Free agency doesn't officially begin until March 13, but teams could start negotiating with free agents on March 11, so word about imminent deals have already leaked out.
The Ravens have historically stayed away from the early free-agency frenzy, as former general manager Ozzie Newsome consistently believed in making lower-priced, value plays once the market settled down. To be sure, the Ravens salary-cap situation has often dictated that approach. New general manager Eric DeCosta has suggested he is likely to stick to that playbook, but an aggressive bid for one of the Ravens key positions of need can't be ruled out.
As free agency unofficially begins with contact between players and teams, here are five storylines to watch:
Can the Ravens retain C.J. Mosley?
The Ravens didn't want to let Mosley hit the open market, but they also weren't willing to put the franchise tag on the four-time Pro Bowl linebacker, and the two sides could not reach an agreement during their exclusive negotiating period.
Now the Ravens run the risk of being outbid by teams with a need at inside linebacker and a lot more cap space than the Ravens.
It's looking less likely that Mosley will be back in Baltimore, but Mosley has said he'd like to return, and he is believed to be the Ravens' top offseason priority. Re-signing him is still possible, but it might cost more than the Ravens had hoped to spend.
At his introductory news conference in January, general manager Eric DeCosta said, "If there's one thing that I regret is that we've lost some good young talent over the years just because we couldn't bring 'em back .The numbers go crazy. We look at the numbers as being crazy, even though the numbers aren't crazy if that's what people are paying. But in general, I'm in a talent business, and we want to keep our best players."
Will Za'Darius Smith cash in?
All indications are that he will, and that it won't be in Baltimore. With some of the top edge rushers being given the franchise tag last week, Smith has risen to the top of the group of available pass rushers, which will drive up his value, and he is expected to have a brisk market.
Smith, who recorded a team-high and career-best 8.5 sacks in his contract year, has shown the ability to generate a pass rush from the edge and from inside.
From the time he was drafted in the fourth round out of the University of Kentucky in 2015, Smith has drawn comparisons to former Ravens hybrid linebacker-defensive end Pernell McPhee. Now, like McPhee, Smith is likely to score a life-changing contract, and as with McPhee, it's likely to be from a team other than the Ravens.
As they have done with a slew of defensive players they have developed throughout the years, the Ravens will thank Smith, wish him well and pocket the compensatory pick next year.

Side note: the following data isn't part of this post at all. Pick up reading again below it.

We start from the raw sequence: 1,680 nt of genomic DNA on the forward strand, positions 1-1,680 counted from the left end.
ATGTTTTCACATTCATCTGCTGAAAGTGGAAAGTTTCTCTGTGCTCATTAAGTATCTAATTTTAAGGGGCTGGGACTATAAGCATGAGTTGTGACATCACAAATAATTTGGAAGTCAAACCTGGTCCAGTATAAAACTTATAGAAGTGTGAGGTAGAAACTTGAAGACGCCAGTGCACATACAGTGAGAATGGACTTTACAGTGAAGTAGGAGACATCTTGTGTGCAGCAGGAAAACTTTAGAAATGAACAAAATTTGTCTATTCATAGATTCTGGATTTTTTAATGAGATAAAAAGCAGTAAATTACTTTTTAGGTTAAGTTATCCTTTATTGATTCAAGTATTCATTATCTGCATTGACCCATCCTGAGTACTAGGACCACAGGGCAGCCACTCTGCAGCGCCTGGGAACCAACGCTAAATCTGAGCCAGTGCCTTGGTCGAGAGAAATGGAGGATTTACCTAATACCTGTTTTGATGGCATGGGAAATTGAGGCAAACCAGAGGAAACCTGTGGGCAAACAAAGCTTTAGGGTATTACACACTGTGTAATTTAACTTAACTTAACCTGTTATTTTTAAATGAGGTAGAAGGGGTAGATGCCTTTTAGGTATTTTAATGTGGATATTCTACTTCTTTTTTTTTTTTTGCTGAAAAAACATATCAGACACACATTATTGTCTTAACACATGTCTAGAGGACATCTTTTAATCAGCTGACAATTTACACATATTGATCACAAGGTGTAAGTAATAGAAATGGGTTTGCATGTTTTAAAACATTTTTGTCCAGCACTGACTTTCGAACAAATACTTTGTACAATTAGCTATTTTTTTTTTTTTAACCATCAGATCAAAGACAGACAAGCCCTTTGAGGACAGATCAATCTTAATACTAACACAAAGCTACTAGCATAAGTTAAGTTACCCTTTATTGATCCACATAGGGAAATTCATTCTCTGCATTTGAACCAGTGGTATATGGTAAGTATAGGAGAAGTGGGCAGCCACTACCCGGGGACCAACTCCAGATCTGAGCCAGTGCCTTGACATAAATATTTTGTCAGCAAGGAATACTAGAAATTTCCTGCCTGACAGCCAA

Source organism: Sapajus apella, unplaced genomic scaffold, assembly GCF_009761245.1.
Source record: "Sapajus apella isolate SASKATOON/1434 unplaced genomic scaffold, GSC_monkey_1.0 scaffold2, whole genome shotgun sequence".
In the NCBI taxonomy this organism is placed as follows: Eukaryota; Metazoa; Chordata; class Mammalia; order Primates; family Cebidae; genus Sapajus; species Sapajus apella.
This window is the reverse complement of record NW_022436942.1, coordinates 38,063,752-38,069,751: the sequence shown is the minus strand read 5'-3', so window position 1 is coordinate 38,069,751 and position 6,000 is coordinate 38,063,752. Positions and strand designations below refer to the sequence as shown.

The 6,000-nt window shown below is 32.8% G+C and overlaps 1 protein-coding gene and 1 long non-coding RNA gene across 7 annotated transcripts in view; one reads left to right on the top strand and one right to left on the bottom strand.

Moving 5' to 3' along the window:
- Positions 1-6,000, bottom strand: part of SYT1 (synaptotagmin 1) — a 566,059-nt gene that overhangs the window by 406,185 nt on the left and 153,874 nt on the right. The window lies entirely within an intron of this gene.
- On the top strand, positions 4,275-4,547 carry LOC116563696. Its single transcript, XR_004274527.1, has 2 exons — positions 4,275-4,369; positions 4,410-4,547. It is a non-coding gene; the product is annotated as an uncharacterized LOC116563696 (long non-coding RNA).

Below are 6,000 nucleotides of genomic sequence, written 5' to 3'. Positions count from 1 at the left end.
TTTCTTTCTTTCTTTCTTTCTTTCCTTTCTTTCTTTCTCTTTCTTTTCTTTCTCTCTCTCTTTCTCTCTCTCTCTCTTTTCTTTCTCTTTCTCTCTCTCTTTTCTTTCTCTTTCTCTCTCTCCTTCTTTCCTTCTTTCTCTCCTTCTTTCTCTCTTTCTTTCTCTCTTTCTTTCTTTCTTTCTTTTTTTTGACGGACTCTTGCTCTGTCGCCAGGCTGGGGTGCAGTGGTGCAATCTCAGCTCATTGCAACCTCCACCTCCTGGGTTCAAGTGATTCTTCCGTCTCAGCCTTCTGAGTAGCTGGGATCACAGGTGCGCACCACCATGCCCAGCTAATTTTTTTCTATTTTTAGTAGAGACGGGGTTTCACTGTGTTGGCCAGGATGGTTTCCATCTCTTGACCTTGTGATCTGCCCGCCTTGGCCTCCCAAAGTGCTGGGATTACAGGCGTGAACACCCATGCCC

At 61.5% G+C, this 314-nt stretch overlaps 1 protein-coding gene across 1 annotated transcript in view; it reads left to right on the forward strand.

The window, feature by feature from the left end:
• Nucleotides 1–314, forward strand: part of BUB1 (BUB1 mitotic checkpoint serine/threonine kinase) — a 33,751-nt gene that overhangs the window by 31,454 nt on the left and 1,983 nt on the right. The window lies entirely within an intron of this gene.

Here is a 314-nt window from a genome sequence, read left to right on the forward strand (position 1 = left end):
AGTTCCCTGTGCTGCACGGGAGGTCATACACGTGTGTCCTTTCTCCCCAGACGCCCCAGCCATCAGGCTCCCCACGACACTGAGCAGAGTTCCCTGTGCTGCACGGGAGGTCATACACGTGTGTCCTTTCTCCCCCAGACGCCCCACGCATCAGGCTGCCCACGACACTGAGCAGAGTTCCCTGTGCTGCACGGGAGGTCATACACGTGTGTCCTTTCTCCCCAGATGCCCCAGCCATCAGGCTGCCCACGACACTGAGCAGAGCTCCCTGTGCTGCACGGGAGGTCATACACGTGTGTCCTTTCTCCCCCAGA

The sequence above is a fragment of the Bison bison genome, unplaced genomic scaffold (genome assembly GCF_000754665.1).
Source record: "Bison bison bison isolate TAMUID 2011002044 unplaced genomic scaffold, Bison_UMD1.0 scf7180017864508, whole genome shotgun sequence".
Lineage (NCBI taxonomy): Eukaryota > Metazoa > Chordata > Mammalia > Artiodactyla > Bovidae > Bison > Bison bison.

Will Terrell Suggs sign elsewhere?
Suggs, who has played 16 seasons for the Ravens, said after the season, "I would love to be a Raven for life. I'm healthy, and I still feel like I have some juice in the tank. ... We're just going to enjoy it and hope we can work it out. If not, I'll be lining up for somebody next year."
Suggs, who turns 37 in October, finished this past season with 34 tackles and seven sacks, increasing his franchise record to 132.5. That's the most of any active player now that Julius Peppers has retired. Losing Smith and Suggs would put added pressure on young Ravens edge rushers such as Tyus Bowser and Tim Williams, who have developed as hoped in their first two years in the league.
The Ravens could offer a one- or two-year deal to their franchise record-holder for career games played (229). Speculation is that Suggs, an Arizona native, could draw interest from his hometown Cardinals.
Do the Ravens buck their past tradition and go all in with Le'Veon Bell?
There have been rumblings of mutual interest between former Pittsburgh Steelers running back Le'Veon Bell and some members of the Ravens organization, and it's clear Baltimore has a major need at running back, especially for a back who can be a factor in the passing game.
With Buck Allen and Ty Montgomery headed for free agency and Alex Collins released after his arrest on gun and drug charges, the Ravens are down to two running backs -- Gus Edwards and Kenneth Dixon -- who had more than one carry last year. And neither of them had more than six catches.
Bell checks a lot of boxes for the Ravens, but he also comes at a high price, which would curtail the Ravens ability to supplement other areas of need, and the Ravens have generally stayed away from the high-priced hysteria of the early market.
The more likely solution for the Ravens would be to look for cheaper options on the free agent market such as Tevin Coleman or to add at least one running back in the draft.
What are the Ravens biggest roster needs?
Assuming John Brown leaves as a free agent, the Ravens will be minus two of their top three receivers from last year; Michael Crabtree has already been released. The Ravens want to get bigger and stronger along the offensive line, so interior linemen are on the radar. The Ravens need at least one more running back, especially one that can factor in the passing game, as well as a backup quarterback; Robert Griffin III is a free agent but his return is possible.
Defensively, Eric Weddle's release has created a void at safety, and with so many quality safeties on the market, the Ravens might look to add a veteran while young players such as Chuck Clark and DeShon Elliott continue to develop. Inside linebacker becomes an area of need if Mosley departs. That would leave Patrick Onwuasor and 2018 rookies Kenny Young and Chris Board as the only inside linebackers on the roster. As has been the case the past two months, all eyes are on Mosley.